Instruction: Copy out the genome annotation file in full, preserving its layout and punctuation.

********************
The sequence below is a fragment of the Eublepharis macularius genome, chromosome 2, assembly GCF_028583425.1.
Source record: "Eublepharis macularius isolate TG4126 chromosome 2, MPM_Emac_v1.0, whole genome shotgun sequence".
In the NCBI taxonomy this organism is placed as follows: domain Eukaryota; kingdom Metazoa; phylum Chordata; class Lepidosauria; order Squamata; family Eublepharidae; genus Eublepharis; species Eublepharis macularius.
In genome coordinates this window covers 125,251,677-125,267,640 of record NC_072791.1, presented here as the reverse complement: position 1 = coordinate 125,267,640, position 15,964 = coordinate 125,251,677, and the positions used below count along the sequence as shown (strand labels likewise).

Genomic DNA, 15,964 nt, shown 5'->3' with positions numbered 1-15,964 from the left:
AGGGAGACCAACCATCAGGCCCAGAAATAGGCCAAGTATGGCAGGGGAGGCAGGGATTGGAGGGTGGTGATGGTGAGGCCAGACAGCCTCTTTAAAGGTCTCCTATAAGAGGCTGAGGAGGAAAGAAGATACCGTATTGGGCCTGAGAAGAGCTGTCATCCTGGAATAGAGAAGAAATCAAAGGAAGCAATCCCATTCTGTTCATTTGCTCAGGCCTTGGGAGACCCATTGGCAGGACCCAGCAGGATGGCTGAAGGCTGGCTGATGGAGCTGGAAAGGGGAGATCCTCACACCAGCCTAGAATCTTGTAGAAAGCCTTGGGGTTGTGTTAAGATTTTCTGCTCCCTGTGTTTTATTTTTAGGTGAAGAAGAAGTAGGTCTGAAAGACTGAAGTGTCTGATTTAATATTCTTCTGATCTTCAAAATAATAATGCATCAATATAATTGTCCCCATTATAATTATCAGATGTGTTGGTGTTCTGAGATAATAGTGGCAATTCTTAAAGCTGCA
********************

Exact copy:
The sequence below is a fragment of the Eublepharis macularius genome, chromosome 2, assembly GCF_028583425.1.
Source record: "Eublepharis macularius isolate TG4126 chromosome 2, MPM_Emac_v1.0, whole genome shotgun sequence".
In the NCBI taxonomy this organism is placed as follows: domain Eukaryota; kingdom Metazoa; phylum Chordata; class Lepidosauria; order Squamata; family Eublepharidae; genus Eublepharis; species Eublepharis macularius.
In genome coordinates this window covers 125,251,677-125,267,640 of record NC_072791.1, presented here as the reverse complement: position 1 = coordinate 125,267,640, position 15,964 = coordinate 125,251,677, and the positions used below count along the sequence as shown (strand labels likewise).

Genomic DNA, 15,964 nt, shown 5'->3' with positions numbered 1-15,964 from the left:
AGGGAGACCAACCATCAGGCCCAGAAATAGGCCAAGTATGGCAGGGGAGGCAGGGATTGGAGGGTGGTGATGGTGAGGCCAGACAGCCTCTTTAAAGGTCTCCTATAAGAGGCTGAGGAGGAAAGAAGATACCGTATTGGGCCTGAGAAGAGCTGTCATCCTGGAATAGAGAAGAAATCAAAGGAAGCAATCCCATTCTGTTCATTTGCTCAGGCCTTGGGAGACCCATTGGCAGGACCCAGCAGGATGGCTGAAGGCTGGCTGATGGAGCTGGAAAGGGGAGATCCTCACACCAGCCTAGAATCTTGTAGAAAGCCTTGGGGTTGTGTTAAGATTTTCTGCTCCCTGTGTTTTATTTTTAGGTGAAGAAGAAGTAGGTCTGAAAGACTGAAGTGTCTGATTTAATATTCTTCTGATCTTCAAAATAATAATGCATCAATATAATTGTCCCCATTATAATTATCAGATGTGTTGGTGTTCTGAGATAATAGTGGCAATTCTTAAAGCTGCA